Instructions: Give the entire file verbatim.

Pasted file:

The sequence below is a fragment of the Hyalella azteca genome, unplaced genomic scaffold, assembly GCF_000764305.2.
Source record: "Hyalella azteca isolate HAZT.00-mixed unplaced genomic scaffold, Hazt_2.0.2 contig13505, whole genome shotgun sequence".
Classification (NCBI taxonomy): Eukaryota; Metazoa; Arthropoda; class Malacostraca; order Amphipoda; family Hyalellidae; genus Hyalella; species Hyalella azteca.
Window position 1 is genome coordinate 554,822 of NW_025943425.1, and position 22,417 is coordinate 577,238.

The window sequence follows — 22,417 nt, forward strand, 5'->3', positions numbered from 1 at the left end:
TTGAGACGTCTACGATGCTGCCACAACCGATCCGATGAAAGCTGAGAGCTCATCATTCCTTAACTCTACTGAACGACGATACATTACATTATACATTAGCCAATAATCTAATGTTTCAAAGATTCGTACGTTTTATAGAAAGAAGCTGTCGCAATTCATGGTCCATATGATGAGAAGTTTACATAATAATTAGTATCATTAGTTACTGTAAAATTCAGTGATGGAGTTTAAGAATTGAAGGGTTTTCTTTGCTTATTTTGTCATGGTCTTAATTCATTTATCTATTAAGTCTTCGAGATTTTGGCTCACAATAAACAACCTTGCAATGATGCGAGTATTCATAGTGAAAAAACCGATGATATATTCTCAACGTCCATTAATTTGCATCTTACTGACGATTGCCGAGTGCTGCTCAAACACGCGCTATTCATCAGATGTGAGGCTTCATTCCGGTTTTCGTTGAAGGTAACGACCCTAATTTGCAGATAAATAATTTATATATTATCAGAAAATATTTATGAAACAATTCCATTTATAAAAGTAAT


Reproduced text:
The sequence below is a fragment of the Hyalella azteca genome, unplaced genomic scaffold, assembly GCF_000764305.2.
Source record: "Hyalella azteca isolate HAZT.00-mixed unplaced genomic scaffold, Hazt_2.0.2 contig13505, whole genome shotgun sequence".
Classification (NCBI taxonomy): Eukaryota; Metazoa; Arthropoda; class Malacostraca; order Amphipoda; family Hyalellidae; genus Hyalella; species Hyalella azteca.
Window position 1 is genome coordinate 554,822 of NW_025943425.1, and position 22,417 is coordinate 577,238.

The window sequence follows — 22,417 nt, forward strand, 5'->3', positions numbered from 1 at the left end:
TTGAGACGTCTACGATGCTGCCACAACCGATCCGATGAAAGCTGAGAGCTCATCATTCCTTAACTCTACTGAACGACGATACATTACATTATACATTAGCCAATAATCTAATGTTTCAAAGATTCGTACGTTTTATAGAAAGAAGCTGTCGCAATTCATGGTCCATATGATGAGAAGTTTACATAATAATTAGTATCATTAGTTACTGTAAAATTCAGTGATGGAGTTTAAGAATTGAAGGGTTTTCTTTGCTTATTTTGTCATGGTCTTAATTCATTTATCTATTAAGTCTTCGAGATTTTGGCTCACAATAAACAACCTTGCAATGATGCGAGTATTCATAGTGAAAAAACCGATGATATATTCTCAACGTCCATTAATTTGCATCTTACTGACGATTGCCGAGTGCTGCTCAAACACGCGCTATTCATCAGATGTGAGGCTTCATTCCGGTTTTCGTTGAAGGTAACGACCCTAATTTGCAGATAAATAATTTATATATTATCAGAAAATATTTATGAAACAATTCCATTTATAAAAGTAAT